I have never run heat range 5 in my car. My observation was based upon the fact that the OP was asking about using the BP5 heat range. I was speculating that perhaps he had a fouling issue. The fine wire plugs might allow the use of heat range 6 without having fouling issues; however, if so, much better to address the issue of why there might be a fouling problem.

For my 1971 B20E, the recommended plug was a Bosch W225 T35 which appears to cross reference to an NGK 7 heat range. For hard driving the recommended plug was a W240 T1 which cross references to an NGK 8 heat range (perhaps for extended pedal to the Metal autobahn use!). The recommended plug for normal driving for the 1971 B20B was the W200 T35 which cross references to the NGK 6 heat range. The NGK 6 heat range has always worked well for my mix of driving.
 

·
Super Moderator
Joined
·
9,305 Posts
For my 1971 B20E, the recommended plug was a Bosch W225 T35 which appears to cross reference to an NGK 7 heat range.
Aha - wasn't aware of that, I always thought it mapped to 6. Hmm, maybe that's why the NGK's are better? :rolleyes:

The NGK 6 heat range has always worked well for my mix of driving.
We're all in agreement.
 

·
Registered
Joined
·
151 Posts
Discussion Starter · #8 ·
Thanks, guys. Sounds like NGK 6 nickel is the way to go. What sort of interval should I expect? Manual says 12,000 miles, I believe.

Sent from my Nexus 6 using Tapatalk
 

·
Registered
Joined
·
2,616 Posts
Thanks, guys. Sounds like NGK 6 nickel is the way to go. What sort of interval should I expect? Manual says 12,000 miles, I believe.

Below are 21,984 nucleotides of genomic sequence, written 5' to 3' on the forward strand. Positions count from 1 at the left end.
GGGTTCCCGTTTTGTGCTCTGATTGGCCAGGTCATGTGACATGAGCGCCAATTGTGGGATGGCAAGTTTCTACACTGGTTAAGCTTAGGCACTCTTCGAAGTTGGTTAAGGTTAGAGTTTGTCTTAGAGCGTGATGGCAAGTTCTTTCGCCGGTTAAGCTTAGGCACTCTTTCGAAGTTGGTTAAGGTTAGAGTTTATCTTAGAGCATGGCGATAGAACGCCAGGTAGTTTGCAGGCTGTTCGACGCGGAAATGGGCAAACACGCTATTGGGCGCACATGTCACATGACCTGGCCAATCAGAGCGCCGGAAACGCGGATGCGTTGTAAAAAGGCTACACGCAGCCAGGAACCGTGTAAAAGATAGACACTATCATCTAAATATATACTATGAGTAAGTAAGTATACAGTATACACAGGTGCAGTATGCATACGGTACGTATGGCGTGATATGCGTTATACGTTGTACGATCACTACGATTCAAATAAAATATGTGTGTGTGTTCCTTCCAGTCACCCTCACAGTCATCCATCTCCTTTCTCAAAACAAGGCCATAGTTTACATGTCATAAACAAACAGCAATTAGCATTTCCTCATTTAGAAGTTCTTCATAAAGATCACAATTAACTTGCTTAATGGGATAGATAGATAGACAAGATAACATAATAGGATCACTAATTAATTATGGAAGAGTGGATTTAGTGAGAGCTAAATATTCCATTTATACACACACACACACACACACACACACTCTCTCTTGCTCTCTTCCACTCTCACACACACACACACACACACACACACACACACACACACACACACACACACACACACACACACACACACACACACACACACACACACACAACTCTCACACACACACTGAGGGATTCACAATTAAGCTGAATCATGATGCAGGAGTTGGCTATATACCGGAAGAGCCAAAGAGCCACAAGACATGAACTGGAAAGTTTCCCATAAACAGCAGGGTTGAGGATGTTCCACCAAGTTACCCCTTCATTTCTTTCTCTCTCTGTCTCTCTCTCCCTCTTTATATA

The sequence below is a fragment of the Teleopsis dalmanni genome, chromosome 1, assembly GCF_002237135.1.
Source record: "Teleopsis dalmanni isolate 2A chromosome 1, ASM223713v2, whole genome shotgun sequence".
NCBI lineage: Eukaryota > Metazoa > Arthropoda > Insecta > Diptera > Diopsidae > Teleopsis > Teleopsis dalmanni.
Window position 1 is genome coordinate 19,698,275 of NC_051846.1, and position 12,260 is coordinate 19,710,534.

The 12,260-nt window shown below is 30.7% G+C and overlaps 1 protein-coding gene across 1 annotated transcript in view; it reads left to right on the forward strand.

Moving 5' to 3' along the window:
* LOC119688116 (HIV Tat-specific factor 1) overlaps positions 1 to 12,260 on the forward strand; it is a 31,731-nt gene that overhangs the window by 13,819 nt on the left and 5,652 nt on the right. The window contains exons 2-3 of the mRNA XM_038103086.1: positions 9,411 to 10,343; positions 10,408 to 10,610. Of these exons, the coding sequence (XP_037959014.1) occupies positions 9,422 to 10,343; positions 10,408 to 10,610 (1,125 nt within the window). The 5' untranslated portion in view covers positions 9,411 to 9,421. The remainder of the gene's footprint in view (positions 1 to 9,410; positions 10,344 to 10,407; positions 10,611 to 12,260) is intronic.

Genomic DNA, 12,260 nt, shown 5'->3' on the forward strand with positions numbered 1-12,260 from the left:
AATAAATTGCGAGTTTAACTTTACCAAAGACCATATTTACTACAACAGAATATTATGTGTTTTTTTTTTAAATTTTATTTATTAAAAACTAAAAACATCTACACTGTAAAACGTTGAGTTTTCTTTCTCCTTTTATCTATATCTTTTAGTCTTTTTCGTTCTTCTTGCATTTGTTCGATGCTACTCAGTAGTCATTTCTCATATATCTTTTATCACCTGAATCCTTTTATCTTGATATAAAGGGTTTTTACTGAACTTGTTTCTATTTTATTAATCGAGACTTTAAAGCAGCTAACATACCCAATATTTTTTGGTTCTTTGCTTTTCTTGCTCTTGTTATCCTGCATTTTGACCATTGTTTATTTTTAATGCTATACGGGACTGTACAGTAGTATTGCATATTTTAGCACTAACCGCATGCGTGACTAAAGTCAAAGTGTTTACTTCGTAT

Sent from my Nexus 6 using Tapatalk
Depends on your driving conditions. Lots of highway miles - no problem. A lot of urban driving with frequent engine start-ups from cold, maybe not. Check after 1 year and see what they look like. Also, is you engine running well? If not, definitely less than 12,000 miles.
 

·
Registered
Joined
·
151 Posts
Discussion Starter · #10 ·
Depends on your driving conditions. Lots of highway miles - no problem. A lot of urban driving with frequent engine start-ups from cold, maybe not. Check after 1 year and see what they look like. Also, is you engine running well? If not, definitely less than 12,000 miles.
Engine runs really well after valve refit and head gasket about 20,000 miles ago, when the last set of plugs went in. Mostly used for highway driving at full throttle .

Sent from my Nexus 6 using Tapatalk
 

·
Super Moderator
Joined
·
9,305 Posts
Don't forget the owner's manual was written in 1972. The car may not have changed much, but the gasoline formula has. OTOH, a set of 4 regular plugs isn't a lot of $ per 12000 miles.
 

·
Registered
Joined
·
151 Posts
Discussion Starter · #12 ·
Thanks everyone. I went with NGK BP6HS plugs. So far so good. I noticed the previous set was R-type. Not sure it matters but curious if anyone here has noticed a difference between regular and R plugs in this application.

Sent from my Nexus 6 using Tapatalk
 

·
Registered
Joined
·
151 Posts
Discussion Starter · #13 ·
Thanks everyone. I went with NGK BP6HS. So far so good. I noticed the previous set were R type NGK 6s. Any thoughts on whether there's any difference between regular vs R for this application?

Sent from my Nexus 6 using Tapatalk
 

·
Super Moderator
Joined
·
9,305 Posts
R type as in resistor plugs? No need for suppressor plugs in a classic.
 

·
Registered
Joined
·
151 Posts
Discussion Starter · #15 ·
R type as in resistor plugs? No need for suppressor plugs in a classic.
Yeah, that's what I figured. No complex electronics around.

Sent from my Nexus 6 using Tapatalk
 
1 - 15 of 15 Posts
Top